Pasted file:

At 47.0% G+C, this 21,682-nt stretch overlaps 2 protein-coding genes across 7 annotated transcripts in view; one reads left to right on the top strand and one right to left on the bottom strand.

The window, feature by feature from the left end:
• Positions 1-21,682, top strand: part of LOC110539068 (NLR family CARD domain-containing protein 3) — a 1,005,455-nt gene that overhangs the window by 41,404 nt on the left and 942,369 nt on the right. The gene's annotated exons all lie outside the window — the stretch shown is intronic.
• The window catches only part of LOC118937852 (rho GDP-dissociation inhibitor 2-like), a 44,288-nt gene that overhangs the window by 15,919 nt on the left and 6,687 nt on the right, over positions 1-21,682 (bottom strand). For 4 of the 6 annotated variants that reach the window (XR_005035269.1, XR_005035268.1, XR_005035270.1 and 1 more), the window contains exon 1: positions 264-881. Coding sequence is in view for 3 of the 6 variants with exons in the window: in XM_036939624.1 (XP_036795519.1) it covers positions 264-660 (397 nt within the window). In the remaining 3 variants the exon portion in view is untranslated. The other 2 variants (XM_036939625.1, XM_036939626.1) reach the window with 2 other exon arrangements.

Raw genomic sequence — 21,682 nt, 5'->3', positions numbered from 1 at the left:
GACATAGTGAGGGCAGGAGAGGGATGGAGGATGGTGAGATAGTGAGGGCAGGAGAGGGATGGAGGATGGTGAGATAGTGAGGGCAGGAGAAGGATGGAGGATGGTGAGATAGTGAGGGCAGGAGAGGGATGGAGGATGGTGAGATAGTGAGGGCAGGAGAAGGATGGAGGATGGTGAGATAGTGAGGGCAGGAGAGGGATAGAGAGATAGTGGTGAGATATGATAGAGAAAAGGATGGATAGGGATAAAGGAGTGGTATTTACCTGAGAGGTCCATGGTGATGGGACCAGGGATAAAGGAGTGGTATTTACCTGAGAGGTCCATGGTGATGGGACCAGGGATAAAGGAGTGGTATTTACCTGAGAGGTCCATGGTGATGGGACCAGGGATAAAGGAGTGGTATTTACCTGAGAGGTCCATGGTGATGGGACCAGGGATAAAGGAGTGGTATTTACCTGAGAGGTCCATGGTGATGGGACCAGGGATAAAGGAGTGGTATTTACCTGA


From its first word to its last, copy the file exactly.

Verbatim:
At 47.0% G+C, this 21,682-nt stretch overlaps 2 protein-coding genes across 7 annotated transcripts in view; one reads left to right on the top strand and one right to left on the bottom strand.

The window, feature by feature from the left end:
• Positions 1-21,682, top strand: part of LOC110539068 (NLR family CARD domain-containing protein 3) — a 1,005,455-nt gene that overhangs the window by 41,404 nt on the left and 942,369 nt on the right. The gene's annotated exons all lie outside the window — the stretch shown is intronic.
• The window catches only part of LOC118937852 (rho GDP-dissociation inhibitor 2-like), a 44,288-nt gene that overhangs the window by 15,919 nt on the left and 6,687 nt on the right, over positions 1-21,682 (bottom strand). For 4 of the 6 annotated variants that reach the window (XR_005035269.1, XR_005035268.1, XR_005035270.1 and 1 more), the window contains exon 1: positions 264-881. Coding sequence is in view for 3 of the 6 variants with exons in the window: in XM_036939624.1 (XP_036795519.1) it covers positions 264-660 (397 nt within the window). In the remaining 3 variants the exon portion in view is untranslated. The other 2 variants (XM_036939625.1, XM_036939626.1) reach the window with 2 other exon arrangements.

Raw genomic sequence — 21,682 nt, 5'->3', positions numbered from 1 at the left:
GACATAGTGAGGGCAGGAGAGGGATGGAGGATGGTGAGATAGTGAGGGCAGGAGAGGGATGGAGGATGGTGAGATAGTGAGGGCAGGAGAAGGATGGAGGATGGTGAGATAGTGAGGGCAGGAGAGGGATGGAGGATGGTGAGATAGTGAGGGCAGGAGAAGGATGGAGGATGGTGAGATAGTGAGGGCAGGAGAGGGATAGAGAGATAGTGGTGAGATATGATAGAGAAAAGGATGGATAGGGATAAAGGAGTGGTATTTACCTGAGAGGTCCATGGTGATGGGACCAGGGATAAAGGAGTGGTATTTACCTGAGAGGTCCATGGTGATGGGACCAGGGATAAAGGAGTGGTATTTACCTGAGAGGTCCATGGTGATGGGACCAGGGATAAAGGAGTGGTATTTACCTGAGAGGTCCATGGTGATGGGACCAGGGATAAAGGAGTGGTATTTACCTGAGAGGTCCATGGTGATGGGACCAGGGATAAAGGAGTGGTATTTACCTGA